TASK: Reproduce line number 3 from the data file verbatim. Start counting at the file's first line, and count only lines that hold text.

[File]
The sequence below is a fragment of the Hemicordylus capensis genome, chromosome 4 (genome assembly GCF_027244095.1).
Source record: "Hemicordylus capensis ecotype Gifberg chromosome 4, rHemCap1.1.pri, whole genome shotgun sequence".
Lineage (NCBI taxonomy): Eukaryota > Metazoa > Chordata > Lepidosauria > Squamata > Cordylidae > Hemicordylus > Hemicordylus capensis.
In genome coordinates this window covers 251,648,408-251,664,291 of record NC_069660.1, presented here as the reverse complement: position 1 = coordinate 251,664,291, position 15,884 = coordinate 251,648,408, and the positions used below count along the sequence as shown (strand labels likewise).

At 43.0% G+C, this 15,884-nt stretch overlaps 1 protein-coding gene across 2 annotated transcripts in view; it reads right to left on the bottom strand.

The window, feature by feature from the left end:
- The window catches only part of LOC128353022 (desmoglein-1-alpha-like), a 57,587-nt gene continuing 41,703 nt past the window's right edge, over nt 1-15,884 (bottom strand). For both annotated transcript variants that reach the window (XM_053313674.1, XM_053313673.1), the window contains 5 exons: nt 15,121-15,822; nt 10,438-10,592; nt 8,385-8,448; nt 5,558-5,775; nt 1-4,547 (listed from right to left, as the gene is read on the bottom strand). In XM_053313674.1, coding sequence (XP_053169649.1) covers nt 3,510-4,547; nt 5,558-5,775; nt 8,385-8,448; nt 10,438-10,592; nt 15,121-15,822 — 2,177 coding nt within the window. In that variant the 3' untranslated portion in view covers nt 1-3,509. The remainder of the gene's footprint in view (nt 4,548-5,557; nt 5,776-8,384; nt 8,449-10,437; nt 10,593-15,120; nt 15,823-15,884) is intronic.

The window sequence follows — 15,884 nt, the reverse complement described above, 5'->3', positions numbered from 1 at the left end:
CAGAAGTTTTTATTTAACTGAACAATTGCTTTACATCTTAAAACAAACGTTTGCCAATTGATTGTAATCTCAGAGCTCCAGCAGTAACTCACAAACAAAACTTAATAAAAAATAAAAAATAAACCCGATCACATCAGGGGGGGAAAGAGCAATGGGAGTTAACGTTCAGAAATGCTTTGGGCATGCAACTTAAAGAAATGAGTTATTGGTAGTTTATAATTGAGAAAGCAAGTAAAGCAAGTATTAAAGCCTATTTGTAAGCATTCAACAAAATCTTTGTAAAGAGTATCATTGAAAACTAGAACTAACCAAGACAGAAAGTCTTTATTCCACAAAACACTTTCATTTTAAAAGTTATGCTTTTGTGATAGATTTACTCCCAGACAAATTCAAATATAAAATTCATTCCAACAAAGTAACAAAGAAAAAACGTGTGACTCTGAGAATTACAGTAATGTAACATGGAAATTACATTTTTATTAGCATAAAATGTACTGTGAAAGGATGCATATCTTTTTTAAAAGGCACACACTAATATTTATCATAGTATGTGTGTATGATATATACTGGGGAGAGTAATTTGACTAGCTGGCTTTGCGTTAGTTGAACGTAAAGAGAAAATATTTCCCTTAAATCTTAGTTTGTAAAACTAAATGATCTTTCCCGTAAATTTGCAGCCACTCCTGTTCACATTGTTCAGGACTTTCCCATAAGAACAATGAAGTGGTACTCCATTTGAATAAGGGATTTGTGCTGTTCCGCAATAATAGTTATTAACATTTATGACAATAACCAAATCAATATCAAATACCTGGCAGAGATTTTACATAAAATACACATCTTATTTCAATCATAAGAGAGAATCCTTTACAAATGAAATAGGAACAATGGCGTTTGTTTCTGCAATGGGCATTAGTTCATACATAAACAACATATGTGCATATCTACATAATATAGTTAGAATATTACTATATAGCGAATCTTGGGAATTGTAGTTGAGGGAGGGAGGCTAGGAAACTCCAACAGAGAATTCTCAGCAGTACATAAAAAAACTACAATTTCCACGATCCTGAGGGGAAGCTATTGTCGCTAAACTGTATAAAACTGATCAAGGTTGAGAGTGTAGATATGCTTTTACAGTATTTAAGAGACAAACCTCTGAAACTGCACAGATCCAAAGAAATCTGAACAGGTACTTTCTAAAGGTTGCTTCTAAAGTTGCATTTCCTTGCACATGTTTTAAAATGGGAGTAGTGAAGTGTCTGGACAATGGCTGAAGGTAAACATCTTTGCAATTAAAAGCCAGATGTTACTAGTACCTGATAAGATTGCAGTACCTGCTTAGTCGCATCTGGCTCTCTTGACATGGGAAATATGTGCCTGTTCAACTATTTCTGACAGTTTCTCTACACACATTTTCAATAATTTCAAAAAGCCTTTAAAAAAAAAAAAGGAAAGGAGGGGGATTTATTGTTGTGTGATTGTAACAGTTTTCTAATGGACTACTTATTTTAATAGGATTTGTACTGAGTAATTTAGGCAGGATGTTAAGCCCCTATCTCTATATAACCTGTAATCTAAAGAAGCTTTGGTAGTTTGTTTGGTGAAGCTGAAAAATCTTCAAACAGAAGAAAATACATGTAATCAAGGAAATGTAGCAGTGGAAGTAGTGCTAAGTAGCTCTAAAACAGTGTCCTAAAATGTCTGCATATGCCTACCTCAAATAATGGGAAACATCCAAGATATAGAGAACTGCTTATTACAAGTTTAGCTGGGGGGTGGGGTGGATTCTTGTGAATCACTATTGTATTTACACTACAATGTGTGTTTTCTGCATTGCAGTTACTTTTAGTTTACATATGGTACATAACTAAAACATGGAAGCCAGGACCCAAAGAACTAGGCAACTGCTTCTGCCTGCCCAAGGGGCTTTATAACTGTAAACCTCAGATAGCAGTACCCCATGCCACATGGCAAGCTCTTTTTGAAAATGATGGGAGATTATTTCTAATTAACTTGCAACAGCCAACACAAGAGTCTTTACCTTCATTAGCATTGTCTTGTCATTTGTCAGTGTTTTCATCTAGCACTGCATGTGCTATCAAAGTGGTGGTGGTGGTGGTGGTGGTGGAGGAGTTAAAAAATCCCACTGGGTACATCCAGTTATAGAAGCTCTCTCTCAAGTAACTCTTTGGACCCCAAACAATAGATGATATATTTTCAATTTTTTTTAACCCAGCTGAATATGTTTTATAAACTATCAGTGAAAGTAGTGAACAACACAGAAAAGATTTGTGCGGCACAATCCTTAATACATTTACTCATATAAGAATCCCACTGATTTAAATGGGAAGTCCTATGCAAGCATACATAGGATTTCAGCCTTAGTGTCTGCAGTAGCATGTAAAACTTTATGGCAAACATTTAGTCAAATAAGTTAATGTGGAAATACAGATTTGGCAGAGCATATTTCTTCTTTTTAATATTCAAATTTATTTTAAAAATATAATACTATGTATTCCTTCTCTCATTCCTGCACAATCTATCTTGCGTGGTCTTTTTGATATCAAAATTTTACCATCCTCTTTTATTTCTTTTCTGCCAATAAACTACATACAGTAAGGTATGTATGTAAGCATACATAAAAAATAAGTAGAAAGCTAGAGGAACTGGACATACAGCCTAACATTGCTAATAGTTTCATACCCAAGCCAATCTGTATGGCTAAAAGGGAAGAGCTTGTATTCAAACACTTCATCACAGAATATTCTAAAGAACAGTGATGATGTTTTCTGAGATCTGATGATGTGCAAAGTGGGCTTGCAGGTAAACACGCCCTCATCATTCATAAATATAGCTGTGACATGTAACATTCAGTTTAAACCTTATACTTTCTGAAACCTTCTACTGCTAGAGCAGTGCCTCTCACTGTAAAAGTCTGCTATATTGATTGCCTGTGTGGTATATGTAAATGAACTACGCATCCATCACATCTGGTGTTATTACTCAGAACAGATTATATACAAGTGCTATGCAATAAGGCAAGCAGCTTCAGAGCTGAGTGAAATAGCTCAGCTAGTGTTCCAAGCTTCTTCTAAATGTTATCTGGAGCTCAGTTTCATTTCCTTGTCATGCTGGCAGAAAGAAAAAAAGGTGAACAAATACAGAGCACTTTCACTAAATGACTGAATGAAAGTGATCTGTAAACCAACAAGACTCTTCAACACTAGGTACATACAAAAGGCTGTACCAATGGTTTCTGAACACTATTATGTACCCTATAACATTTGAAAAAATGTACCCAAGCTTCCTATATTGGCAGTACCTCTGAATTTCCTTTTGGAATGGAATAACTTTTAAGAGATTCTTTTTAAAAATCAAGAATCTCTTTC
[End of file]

Lineage (NCBI taxonomy): Eukaryota > Metazoa > Chordata > Lepidosauria > Squamata > Cordylidae > Hemicordylus > Hemicordylus capensis.